The three people on the book club panel loved the book. They gushed over it, in fact, one suggesting that it might be better understood 50 years from now. Sometimes I wonder if people will be reading at all in 50 years, much less reading novels that had been written 50 years ago. I remember liking the book, what I read of it anyway, but something about the tone seemed to put me off. I don’t know. It almost seemed kind of whiney. And when the book club panel read portions of the book, I didn’t hear the grandness in the prose that they did, although I thought it was well written. In anycase, I can’t not now recall what book I wanted to read instead.

An interesting dichotomy that formed in the discussion involved the two women seeming to focus on the novel as one about a marriage and how it worked and didn’t work, and why marriage fail or succeed, in addition to the novel being set in context with the events of 9/11. While the one man pointed out that the novel was also a sports novel, because it was very much about the game of cricket, which the narrator seems to throw himself into after his wife leaves him.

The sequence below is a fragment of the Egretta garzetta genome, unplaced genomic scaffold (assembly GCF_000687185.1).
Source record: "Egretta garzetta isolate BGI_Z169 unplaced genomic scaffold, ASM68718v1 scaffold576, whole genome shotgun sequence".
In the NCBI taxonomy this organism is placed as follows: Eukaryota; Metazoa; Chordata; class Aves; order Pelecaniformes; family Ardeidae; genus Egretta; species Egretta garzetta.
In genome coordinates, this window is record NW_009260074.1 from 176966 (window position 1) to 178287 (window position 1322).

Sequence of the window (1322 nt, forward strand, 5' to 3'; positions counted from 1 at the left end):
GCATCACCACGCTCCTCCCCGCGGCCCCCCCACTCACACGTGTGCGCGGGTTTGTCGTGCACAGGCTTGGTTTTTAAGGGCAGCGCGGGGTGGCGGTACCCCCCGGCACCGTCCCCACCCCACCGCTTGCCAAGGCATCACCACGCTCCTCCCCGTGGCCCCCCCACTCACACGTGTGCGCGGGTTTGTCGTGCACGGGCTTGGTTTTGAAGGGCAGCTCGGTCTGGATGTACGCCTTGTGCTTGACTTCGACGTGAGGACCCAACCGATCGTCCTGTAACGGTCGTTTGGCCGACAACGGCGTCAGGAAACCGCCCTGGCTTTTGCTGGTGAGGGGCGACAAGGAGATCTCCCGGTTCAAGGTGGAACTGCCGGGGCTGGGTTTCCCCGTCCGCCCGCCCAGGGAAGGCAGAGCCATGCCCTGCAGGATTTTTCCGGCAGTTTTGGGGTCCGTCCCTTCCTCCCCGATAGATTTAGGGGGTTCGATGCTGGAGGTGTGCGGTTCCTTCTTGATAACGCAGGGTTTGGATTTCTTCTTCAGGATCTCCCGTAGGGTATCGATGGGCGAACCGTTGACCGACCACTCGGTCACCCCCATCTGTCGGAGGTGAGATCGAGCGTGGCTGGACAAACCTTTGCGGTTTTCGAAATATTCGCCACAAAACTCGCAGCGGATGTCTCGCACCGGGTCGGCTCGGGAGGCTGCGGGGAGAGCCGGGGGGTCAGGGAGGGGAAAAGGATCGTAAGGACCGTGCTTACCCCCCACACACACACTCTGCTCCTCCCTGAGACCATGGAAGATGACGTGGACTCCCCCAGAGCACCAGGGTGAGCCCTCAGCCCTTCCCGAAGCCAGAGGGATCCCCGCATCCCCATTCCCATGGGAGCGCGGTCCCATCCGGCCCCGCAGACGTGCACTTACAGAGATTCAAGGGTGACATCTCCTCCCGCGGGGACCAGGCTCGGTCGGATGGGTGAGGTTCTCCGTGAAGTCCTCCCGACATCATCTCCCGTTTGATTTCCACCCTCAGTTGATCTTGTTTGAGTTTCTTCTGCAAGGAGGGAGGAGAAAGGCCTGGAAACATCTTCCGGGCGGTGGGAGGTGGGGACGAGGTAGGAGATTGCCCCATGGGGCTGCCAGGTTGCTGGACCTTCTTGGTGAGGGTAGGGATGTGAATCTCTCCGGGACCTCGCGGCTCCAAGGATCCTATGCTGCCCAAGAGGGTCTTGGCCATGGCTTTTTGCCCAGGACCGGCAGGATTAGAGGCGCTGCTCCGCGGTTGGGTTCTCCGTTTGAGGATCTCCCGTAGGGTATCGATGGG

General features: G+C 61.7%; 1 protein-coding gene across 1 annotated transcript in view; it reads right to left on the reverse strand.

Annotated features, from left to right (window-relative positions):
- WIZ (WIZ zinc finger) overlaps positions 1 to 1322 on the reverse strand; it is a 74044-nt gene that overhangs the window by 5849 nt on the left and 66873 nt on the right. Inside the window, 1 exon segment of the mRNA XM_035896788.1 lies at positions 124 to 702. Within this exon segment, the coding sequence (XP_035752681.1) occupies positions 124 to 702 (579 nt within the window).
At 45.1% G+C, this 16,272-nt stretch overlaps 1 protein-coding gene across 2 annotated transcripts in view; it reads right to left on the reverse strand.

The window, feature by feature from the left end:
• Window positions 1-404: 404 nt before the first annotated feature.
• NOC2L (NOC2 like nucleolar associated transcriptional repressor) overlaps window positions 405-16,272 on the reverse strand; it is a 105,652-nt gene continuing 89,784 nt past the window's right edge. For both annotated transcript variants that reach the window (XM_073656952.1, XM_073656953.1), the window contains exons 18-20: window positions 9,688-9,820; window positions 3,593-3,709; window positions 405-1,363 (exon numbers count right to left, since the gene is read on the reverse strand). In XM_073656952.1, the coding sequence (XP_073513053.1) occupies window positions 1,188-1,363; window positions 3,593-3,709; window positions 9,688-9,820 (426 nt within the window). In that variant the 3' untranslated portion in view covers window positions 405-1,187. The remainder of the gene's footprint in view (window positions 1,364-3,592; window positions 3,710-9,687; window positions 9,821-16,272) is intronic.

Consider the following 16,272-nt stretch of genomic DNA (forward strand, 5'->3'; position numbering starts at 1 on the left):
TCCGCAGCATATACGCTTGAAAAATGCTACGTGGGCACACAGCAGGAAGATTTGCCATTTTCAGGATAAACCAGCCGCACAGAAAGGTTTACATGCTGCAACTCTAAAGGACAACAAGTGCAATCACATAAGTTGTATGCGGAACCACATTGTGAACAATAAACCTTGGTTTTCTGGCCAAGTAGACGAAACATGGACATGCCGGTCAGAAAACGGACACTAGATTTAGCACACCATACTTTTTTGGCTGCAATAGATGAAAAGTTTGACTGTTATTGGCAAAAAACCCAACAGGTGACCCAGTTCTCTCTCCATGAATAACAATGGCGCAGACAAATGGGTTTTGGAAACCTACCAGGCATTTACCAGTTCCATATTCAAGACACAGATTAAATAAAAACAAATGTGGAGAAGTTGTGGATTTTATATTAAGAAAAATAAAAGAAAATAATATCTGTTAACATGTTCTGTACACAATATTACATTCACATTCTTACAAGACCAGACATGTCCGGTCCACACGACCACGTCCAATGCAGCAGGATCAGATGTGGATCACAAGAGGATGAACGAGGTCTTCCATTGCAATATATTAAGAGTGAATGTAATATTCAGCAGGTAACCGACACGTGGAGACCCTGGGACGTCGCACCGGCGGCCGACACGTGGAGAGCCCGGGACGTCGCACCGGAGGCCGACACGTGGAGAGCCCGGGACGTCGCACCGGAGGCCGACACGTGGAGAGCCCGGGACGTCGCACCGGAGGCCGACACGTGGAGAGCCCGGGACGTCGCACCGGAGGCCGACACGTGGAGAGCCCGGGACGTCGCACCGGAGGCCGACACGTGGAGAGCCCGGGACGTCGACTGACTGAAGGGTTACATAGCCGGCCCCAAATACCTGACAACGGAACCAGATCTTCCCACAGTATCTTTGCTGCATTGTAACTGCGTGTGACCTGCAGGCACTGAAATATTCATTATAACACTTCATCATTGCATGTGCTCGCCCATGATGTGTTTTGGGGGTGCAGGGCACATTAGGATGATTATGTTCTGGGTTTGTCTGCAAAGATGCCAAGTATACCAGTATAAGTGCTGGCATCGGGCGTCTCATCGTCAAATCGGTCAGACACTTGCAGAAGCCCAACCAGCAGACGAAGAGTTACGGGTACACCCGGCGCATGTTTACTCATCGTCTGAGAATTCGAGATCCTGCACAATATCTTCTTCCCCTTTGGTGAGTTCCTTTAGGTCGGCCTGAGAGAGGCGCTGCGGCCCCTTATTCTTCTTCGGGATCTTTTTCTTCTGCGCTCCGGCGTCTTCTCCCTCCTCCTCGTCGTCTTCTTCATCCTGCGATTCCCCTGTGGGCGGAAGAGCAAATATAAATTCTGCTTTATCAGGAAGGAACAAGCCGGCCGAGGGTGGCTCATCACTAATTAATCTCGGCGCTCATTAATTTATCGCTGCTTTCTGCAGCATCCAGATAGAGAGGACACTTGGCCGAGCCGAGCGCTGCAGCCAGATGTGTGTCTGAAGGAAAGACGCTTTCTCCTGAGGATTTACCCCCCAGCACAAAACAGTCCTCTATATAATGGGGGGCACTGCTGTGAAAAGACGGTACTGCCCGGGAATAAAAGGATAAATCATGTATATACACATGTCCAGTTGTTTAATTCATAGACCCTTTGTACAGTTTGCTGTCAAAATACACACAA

It made me think about the kinds of stories that I like. If a book is good it doesn’t really matter to me what it is about, but I do tend to prefer stories about youth and youth culture, the lives of people as the struggle toward and into adulthood. Domestic novels, as they are often called, don’t attract me nearly as much. I do  not shun them but if that is what a book is mainly about I’m less inclined to start it at all. There needs to be something else going on in the story.

For example, White Noise by Don Dellilo, which I am currently reading is about a married couple and their children/step-children. In fact, I think for the male narrator this is his 4th marraige, which is a particular kind of dynamic that I like least of all in domestic novels. It just seems to me that there has been an obessive attention to the lives of divorced Boomers, for the most part. Although I am a big fan of Updike who seems to write almost exclusively about that sort of thing. But then he is an amazing writer. White noise is also something Jonathan Franzen calls a systems novel, which he did in an essay in his collection of essays, How to be Alone, which esentiall means that is, at least in part, about the working of the culture or society and what is at play, forces that effect our lives, perhaps in a controlling way, perhaps an ominious way. I like that.